Indonesia: North Sulawesi to build a giant dam

Pewarta: Otniel Tamindael Antara 27 Dec 16;

Jakarta (ANTARA News) - Expected to be completed in 2019, the Kuwil dam in Kawangkoan, North Minahasa District, will be a giant reservoir in the Indonesian province of North Sulawesi.

Kuwil dam, with a perspective of a lake extending across 308 hectares of land and with a water volume of up to 23 million cubic meters, will be the largest reservoir in the province upon completion.

The giant dam could improve the welfare of the locals, allowing them to irrigate extensive rice fields, generate electricity, and enjoy other economic activities.

President Joko Widodo (Jokowi), on visiting the Kuwil dam site, remarked on Tuesday that the dam will serve as a raw water reserve for the region, including Manado, Bitung, North Minahasa, and the surrounding areas.

In addition, the president noted that the dam will help control flooding from the Tondano River and will become a tourism attraction.

On land acquisition, the president said there were no significant problems for the development of the giant reservoir.

A number of tombs remain in the selected field and have not yet been relocated, but the president claimed their removal was only a technical matter.

The government moved up the completion of the dam from 2020 to 2019 to extract immediate benefits for the local community.

The Public Works and Public Housing Ministrys Director General of Water Resources Imam Santoso noted that the dams development had progressed to two percent.

According to him, the construction of the dam is a strategic initiative that will benefit the local community.

Imam noted that a 1.8-kilometer driveway and a dodger tunnel were currently being constructed.

The dam will require 306 hectares of land; so far, only 128 hectares have been acquired.

Imam said the acquired land is being used for the driveway and will not face any obstacles.

"The rest of the land will be acquired by involving the provincial government, but in principle, the land owners are ready to move," Imam affirmed.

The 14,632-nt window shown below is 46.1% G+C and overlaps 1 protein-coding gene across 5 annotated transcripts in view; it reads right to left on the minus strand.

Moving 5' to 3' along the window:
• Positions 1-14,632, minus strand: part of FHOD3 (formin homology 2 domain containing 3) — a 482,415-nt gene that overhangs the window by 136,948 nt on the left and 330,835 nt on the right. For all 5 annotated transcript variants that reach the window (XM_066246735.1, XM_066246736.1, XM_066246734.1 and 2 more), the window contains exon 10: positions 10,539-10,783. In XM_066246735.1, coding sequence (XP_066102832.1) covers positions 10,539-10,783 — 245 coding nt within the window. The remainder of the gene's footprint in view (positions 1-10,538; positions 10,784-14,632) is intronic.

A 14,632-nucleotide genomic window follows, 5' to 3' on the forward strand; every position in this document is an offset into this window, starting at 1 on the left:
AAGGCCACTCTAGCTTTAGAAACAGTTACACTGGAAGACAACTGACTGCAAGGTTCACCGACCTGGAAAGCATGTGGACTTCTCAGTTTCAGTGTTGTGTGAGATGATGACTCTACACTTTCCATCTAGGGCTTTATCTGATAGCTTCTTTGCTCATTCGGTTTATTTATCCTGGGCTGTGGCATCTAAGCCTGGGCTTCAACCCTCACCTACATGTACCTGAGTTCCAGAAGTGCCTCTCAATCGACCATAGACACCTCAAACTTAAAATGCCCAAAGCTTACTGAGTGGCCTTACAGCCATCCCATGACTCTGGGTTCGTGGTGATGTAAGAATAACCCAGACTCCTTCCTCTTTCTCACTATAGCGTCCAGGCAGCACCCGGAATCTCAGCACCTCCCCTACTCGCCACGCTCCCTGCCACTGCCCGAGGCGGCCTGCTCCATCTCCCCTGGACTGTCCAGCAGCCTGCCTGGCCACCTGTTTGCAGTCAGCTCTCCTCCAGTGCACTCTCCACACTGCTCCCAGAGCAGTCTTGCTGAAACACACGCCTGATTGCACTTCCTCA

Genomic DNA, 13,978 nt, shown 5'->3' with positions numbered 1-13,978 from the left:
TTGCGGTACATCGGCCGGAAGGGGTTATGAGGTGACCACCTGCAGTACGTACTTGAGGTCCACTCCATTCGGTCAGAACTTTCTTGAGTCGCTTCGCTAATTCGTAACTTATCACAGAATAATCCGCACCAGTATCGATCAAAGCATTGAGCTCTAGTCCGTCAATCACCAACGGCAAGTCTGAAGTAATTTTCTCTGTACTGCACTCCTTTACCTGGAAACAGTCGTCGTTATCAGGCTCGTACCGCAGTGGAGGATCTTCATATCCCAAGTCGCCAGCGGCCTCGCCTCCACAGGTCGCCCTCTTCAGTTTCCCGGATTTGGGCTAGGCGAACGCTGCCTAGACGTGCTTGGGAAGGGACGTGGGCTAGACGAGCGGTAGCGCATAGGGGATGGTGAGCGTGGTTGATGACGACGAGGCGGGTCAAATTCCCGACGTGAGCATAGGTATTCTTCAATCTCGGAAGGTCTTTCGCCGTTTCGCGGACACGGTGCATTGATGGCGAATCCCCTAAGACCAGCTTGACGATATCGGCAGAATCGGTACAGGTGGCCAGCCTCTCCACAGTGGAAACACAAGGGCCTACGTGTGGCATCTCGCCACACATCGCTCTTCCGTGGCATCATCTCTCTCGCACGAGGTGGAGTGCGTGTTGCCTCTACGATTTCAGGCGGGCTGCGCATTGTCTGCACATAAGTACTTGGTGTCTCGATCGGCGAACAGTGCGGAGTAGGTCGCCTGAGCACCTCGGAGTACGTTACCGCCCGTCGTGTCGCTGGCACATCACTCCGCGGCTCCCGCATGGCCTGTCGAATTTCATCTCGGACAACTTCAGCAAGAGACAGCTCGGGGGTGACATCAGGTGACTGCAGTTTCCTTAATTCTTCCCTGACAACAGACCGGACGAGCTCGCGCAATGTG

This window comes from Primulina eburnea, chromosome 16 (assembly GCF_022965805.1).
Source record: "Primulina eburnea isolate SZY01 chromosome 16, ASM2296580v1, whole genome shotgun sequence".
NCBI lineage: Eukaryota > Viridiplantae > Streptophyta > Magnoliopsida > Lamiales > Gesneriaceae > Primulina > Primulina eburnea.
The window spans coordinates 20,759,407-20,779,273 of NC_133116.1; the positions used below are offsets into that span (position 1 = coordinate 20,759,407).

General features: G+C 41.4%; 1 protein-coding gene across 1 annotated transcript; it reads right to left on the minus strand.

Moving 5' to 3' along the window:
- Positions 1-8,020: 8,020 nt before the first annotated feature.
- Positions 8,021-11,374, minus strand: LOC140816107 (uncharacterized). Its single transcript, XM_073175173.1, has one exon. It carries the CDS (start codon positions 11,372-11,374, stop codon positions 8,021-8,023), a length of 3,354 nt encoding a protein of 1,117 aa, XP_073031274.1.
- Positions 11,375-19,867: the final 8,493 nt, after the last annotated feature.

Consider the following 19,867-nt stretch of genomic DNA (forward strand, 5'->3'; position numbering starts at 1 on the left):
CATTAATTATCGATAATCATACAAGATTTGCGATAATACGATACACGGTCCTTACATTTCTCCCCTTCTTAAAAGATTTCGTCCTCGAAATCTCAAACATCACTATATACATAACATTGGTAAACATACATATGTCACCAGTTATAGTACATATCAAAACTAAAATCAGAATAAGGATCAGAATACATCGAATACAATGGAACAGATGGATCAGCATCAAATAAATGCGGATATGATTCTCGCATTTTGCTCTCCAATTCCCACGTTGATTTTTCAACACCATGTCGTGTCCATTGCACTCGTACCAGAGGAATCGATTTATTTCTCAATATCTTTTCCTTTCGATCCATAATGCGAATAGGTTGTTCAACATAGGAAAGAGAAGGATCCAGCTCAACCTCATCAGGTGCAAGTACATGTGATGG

The construction of the dam will cost the state budget Rp1.43 trillion. Some Rp78 billion has been spent on the acquisition of the 128 hectares of land.

Discussing the development, Imam noted the contractor needed to break through a hill and clear the mountain trail.

Imam revealed the project had been fast-tracked for completion in 2019 as its development had gained support from the North Sulawesi administration, the North Minahasa district administration, and the local residents.

"The dam was built to reduce floods in Manado and the surrounding areas by 282.18 cubic meters per second," Imam reported.

Located near the Tanggari Hydro Power Plant II, this is one of eight new dams being built this year. The government has set a target of building 65 dams, comprising 16 uncompleted dams, built in 2014, and 49 new dams.

The Ministry of Public Works and Public Housing has set a target to complete the tender process for eight dams, worth a combined Rp8.6 trillion (approx. US$637 million).

Imam added that 49 of the dam construction projects---all scheduled for completion by 2019---were considered strategic national programs by the Indonesian government.

Of these 49 dam projects, 16 were tendered in 2014 and are currently under construction. Another 13 dams were tendered last year.

The construction of a dam is a complex process that can take up to five years to complete.

In the past, the construction of dams in Indonesia was blocked by land acquisition problems---a major issue affecting all forms of development in Southeast Asias largest economy, typically leading to the delay or cancellation of numerous infrastructure projects.

However, Imam stressed, part of the land required to construct the new dam had already been acquired before the project was tendered, implying that construction could begin immediately after the winner is announced.

If the construction of these dams is completed as planned, they will be capable of holding enough water for the irrigation of 38.4 thousand hectares of agricultural land and of facilitating flood prevention.

These dams are also expected to generate a combined 20.74 MW of power.

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